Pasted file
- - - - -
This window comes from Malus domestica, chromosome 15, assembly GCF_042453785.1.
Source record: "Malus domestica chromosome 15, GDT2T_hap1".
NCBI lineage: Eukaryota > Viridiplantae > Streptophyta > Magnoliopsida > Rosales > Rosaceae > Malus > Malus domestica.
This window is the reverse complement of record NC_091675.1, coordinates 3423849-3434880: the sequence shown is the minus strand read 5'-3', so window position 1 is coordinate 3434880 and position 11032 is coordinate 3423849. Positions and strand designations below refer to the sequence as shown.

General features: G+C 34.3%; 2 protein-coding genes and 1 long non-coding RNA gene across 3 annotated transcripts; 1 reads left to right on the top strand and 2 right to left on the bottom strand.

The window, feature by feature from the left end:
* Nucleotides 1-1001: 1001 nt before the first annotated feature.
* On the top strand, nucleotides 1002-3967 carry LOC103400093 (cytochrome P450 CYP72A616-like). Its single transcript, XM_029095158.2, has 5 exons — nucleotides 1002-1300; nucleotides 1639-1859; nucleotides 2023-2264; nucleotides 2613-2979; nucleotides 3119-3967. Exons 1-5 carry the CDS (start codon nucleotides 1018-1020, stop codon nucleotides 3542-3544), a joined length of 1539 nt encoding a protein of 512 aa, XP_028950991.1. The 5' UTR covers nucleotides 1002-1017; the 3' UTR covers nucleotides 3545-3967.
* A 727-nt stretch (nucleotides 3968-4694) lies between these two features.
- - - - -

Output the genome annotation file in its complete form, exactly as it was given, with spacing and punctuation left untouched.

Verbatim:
This window comes from Malus domestica, chromosome 15, assembly GCF_042453785.1.
Source record: "Malus domestica chromosome 15, GDT2T_hap1".
NCBI lineage: Eukaryota > Viridiplantae > Streptophyta > Magnoliopsida > Rosales > Rosaceae > Malus > Malus domestica.
This window is the reverse complement of record NC_091675.1, coordinates 3423849-3434880: the sequence shown is the minus strand read 5'-3', so window position 1 is coordinate 3434880 and position 11032 is coordinate 3423849. Positions and strand designations below refer to the sequence as shown.

General features: G+C 34.3%; 2 protein-coding genes and 1 long non-coding RNA gene across 3 annotated transcripts; 1 reads left to right on the top strand and 2 right to left on the bottom strand.

The window, feature by feature from the left end:
* Nucleotides 1-1001: 1001 nt before the first annotated feature.
* On the top strand, nucleotides 1002-3967 carry LOC103400093 (cytochrome P450 CYP72A616-like). Its single transcript, XM_029095158.2, has 5 exons — nucleotides 1002-1300; nucleotides 1639-1859; nucleotides 2023-2264; nucleotides 2613-2979; nucleotides 3119-3967. Exons 1-5 carry the CDS (start codon nucleotides 1018-1020, stop codon nucleotides 3542-3544), a joined length of 1539 nt encoding a protein of 512 aa, XP_028950991.1. The 5' UTR covers nucleotides 1002-1017; the 3' UTR covers nucleotides 3545-3967.
* A 727-nt stretch (nucleotides 3968-4694) lies between these two features.